originally posted by: Kangaruex4Ewe
I don't think it is something that should be mandatory. Mandatory volunteerism is just.... weird.

But I definitely think that it certainly wouldn't hurt for parents to encourage their children to do something besides play video games and text. Children should be encouraged to help others/their community but not by the state and not by anyone other than a parent (unless its court ordered).

Idle hands and all that jazz.
There are just some lessons that can't be taught and taking ones children into situations where they can see what good they can do for others isn't a bad thing by any stretch of the imagination.


I get what you're saying about mandatory volunteering. To me that's just another word for slavery. However, I have to say that it was quite beneficial for me. I know some of the people I went to school with eventually found their college interests and majors from the varied work experience they got as part of these programs. One of the problems we have with people today is that we sell them on a college program, with the person having limited college/work experience. With that limited experience they have to make a choice, and 90% of the time they choose wrong going by the rate at which people change majors. Perhaps if we had programs in place that get them out and working a few different jobs that could be addressed. Maybe someone is going into business because it's a popular major but they really enjoy working with their hands? They can try that sort of job before picking a college class.

There's really no end to the types of work you can do. Which in a way is exactly the problem. One of the bigger debates over such a program I believe is what it does to our available jobs. We currently have a real unemployment rate of 33%. The jobs for people to do simply aren't out there. Adding volunteer positions just turns what was paid work that supported someone, into unpaid work that supports no one. Could the economy handle that? I know I've argued many times against programs that create below market value labor for precisely this reason. It's not fair to the person who is trying to earn a living and that's why I'm conflicted here.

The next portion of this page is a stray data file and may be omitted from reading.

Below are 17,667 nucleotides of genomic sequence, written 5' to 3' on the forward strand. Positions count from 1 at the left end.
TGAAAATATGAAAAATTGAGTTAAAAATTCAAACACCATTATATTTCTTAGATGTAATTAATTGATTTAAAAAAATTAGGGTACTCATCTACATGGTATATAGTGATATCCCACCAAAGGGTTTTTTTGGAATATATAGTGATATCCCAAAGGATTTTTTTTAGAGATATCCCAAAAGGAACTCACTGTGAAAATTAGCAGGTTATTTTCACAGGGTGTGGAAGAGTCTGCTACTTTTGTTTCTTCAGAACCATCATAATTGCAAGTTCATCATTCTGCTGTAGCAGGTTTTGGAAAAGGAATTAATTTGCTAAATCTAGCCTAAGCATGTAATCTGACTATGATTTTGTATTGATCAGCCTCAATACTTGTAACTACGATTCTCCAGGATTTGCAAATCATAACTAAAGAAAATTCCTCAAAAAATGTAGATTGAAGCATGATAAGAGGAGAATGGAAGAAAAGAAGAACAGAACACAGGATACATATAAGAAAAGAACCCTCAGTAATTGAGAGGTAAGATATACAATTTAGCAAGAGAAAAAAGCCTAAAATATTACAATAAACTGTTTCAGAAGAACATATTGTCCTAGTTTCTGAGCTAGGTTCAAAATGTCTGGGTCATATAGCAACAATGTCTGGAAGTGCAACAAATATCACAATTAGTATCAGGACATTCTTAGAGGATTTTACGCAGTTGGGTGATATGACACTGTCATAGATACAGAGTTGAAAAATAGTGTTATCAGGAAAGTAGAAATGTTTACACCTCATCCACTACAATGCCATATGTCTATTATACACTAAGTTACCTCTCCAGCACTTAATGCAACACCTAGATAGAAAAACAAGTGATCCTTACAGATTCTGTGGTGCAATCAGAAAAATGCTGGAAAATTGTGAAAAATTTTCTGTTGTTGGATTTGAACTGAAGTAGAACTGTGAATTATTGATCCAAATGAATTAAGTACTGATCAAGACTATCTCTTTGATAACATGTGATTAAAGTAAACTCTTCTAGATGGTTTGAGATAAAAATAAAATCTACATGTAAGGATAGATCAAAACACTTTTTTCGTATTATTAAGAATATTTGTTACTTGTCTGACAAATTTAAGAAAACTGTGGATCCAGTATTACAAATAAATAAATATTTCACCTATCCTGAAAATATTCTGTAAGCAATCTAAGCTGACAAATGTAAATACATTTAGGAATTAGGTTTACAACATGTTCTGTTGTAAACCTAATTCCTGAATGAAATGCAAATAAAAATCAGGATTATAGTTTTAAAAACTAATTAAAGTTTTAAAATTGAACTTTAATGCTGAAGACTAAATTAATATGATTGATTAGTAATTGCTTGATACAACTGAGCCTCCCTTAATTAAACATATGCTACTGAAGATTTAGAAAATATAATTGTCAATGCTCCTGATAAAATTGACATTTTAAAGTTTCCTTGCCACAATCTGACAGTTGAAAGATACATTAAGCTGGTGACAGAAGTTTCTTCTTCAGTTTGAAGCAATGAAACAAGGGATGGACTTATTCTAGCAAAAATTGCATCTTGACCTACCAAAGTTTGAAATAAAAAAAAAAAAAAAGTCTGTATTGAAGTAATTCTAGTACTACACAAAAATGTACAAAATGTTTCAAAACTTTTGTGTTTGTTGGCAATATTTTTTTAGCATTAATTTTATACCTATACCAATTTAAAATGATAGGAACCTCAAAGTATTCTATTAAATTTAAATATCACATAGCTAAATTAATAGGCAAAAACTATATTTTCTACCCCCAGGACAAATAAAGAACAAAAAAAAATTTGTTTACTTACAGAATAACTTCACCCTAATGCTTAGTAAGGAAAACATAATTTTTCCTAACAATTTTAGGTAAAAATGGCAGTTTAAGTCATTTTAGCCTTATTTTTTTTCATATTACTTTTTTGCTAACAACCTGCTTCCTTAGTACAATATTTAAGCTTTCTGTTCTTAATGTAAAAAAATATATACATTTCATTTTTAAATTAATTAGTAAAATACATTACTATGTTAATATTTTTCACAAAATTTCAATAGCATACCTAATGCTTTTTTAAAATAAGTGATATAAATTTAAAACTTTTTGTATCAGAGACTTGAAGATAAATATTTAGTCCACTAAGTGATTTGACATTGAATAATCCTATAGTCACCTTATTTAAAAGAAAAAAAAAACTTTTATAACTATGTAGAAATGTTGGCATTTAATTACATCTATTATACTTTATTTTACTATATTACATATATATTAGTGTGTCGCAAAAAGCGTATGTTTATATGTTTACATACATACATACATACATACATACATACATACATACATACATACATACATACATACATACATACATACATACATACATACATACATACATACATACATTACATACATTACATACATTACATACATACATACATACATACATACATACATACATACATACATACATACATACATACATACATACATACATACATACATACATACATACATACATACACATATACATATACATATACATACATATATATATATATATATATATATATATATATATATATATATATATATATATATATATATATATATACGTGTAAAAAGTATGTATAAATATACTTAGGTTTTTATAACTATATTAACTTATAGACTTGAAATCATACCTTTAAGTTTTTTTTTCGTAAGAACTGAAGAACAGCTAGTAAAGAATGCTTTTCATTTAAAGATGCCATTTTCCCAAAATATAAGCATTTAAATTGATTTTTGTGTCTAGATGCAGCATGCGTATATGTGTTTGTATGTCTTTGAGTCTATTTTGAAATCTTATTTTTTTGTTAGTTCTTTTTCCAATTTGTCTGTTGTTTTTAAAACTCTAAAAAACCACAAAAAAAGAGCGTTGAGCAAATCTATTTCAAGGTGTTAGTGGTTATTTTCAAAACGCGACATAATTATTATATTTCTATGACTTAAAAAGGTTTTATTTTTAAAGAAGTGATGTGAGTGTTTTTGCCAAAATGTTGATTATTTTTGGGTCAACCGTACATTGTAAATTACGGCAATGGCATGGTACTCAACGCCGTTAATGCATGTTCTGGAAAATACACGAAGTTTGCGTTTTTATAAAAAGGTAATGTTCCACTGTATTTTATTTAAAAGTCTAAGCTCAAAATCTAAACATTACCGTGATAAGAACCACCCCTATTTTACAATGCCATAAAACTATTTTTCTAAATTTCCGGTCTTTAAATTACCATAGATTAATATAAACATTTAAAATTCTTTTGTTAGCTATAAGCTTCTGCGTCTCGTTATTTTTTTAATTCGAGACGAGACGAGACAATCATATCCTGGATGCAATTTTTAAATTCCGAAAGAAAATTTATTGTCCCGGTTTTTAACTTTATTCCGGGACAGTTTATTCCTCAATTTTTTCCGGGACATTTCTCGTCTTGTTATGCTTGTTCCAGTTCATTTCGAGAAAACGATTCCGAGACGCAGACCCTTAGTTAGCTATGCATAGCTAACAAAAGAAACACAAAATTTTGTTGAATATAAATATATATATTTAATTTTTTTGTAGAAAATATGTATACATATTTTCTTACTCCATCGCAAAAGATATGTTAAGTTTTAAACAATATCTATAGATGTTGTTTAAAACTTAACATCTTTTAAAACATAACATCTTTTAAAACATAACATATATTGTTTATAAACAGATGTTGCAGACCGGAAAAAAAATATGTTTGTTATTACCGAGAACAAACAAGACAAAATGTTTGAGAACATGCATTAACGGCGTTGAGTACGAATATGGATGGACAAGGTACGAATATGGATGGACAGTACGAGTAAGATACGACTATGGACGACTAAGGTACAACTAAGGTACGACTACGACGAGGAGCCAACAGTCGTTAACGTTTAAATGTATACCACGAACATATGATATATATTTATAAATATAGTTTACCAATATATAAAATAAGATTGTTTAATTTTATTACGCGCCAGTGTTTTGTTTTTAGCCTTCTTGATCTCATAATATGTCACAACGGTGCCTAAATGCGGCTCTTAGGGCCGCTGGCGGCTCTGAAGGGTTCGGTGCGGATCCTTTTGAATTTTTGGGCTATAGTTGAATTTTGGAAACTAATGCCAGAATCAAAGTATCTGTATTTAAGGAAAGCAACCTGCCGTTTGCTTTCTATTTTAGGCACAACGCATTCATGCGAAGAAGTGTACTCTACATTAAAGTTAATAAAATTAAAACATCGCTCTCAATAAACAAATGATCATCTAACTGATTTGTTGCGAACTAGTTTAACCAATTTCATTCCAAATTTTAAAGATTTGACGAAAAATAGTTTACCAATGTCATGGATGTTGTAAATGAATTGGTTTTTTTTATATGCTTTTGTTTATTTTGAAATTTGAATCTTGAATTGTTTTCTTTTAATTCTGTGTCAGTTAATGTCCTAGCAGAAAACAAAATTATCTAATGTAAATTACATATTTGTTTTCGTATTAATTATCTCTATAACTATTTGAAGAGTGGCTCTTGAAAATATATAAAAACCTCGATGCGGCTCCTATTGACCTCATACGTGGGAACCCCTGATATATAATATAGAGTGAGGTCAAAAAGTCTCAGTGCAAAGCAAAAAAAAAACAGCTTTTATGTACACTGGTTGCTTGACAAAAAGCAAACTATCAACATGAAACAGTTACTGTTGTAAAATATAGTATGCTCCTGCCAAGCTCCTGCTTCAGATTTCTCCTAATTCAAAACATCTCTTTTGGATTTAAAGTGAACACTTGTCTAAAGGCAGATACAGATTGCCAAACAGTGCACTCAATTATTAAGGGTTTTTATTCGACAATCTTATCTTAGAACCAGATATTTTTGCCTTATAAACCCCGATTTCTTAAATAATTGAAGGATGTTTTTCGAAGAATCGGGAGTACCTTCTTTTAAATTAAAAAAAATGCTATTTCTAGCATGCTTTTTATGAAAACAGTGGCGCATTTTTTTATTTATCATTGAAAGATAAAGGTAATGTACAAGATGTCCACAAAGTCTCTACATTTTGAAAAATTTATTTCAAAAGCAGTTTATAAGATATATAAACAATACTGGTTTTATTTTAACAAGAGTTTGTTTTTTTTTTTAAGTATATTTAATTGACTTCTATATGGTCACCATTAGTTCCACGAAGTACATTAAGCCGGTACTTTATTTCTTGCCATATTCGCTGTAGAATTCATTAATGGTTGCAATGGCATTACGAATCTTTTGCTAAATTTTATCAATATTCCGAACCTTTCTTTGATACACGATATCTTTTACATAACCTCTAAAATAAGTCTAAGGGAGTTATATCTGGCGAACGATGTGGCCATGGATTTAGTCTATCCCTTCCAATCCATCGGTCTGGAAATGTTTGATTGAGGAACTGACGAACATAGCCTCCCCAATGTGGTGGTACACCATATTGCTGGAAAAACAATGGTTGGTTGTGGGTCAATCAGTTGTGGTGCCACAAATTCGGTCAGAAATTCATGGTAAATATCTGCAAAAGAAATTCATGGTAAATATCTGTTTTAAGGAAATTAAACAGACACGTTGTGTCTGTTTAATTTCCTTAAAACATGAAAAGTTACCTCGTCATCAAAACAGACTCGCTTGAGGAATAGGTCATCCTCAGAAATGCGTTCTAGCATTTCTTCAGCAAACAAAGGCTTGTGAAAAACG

originally posted by: bobs_uruncle
They do this in Canada, I was absolutely disgusted by the demand that my kid work for free or he wouldn't get the credits to graduate. BTW, he was in the upper 10 percentile, so he was a good kid with a good work ethic. I find this kind of extortion to be, well, extortion and part of the socialist agenda to make everybody good little non-thinking specialized drones. Personally, I prefer people with a variety of skills that can think critically and operate alone if need be. But that isn't what the government wants in Canadakastan, they want people to be good little nuts and bolts in a great big machine and too be happy about it. Just makes me want to hurl chunks.


I didn't miss a day of school from 9th to 12th grade, never skipped a class, tested 99th percentile on all standardized tests my entire school life, and was called a prodigy by more teachers than I can count. I don't know if any of that means anything but some people sure thought I was smart. Why shouldn't smart people have to work too? I see this often that schools are indoctrination machines, but isn't that their job? They're supposed to provide people with the skills and mindset to get a job in the world. Jobs ultimately mean conformity. If anything I see people being exposed to more life experiences as giving them the tools to make better decisions about what they want to do in life. For some that's college, for others it's a different college program, and for others it's trades. Volunteering however gives the person more information with which to make those choices.


originally posted by: greencmp
Egads, not more conscripted labor advocacy.

Sometimes I just don't know what to say.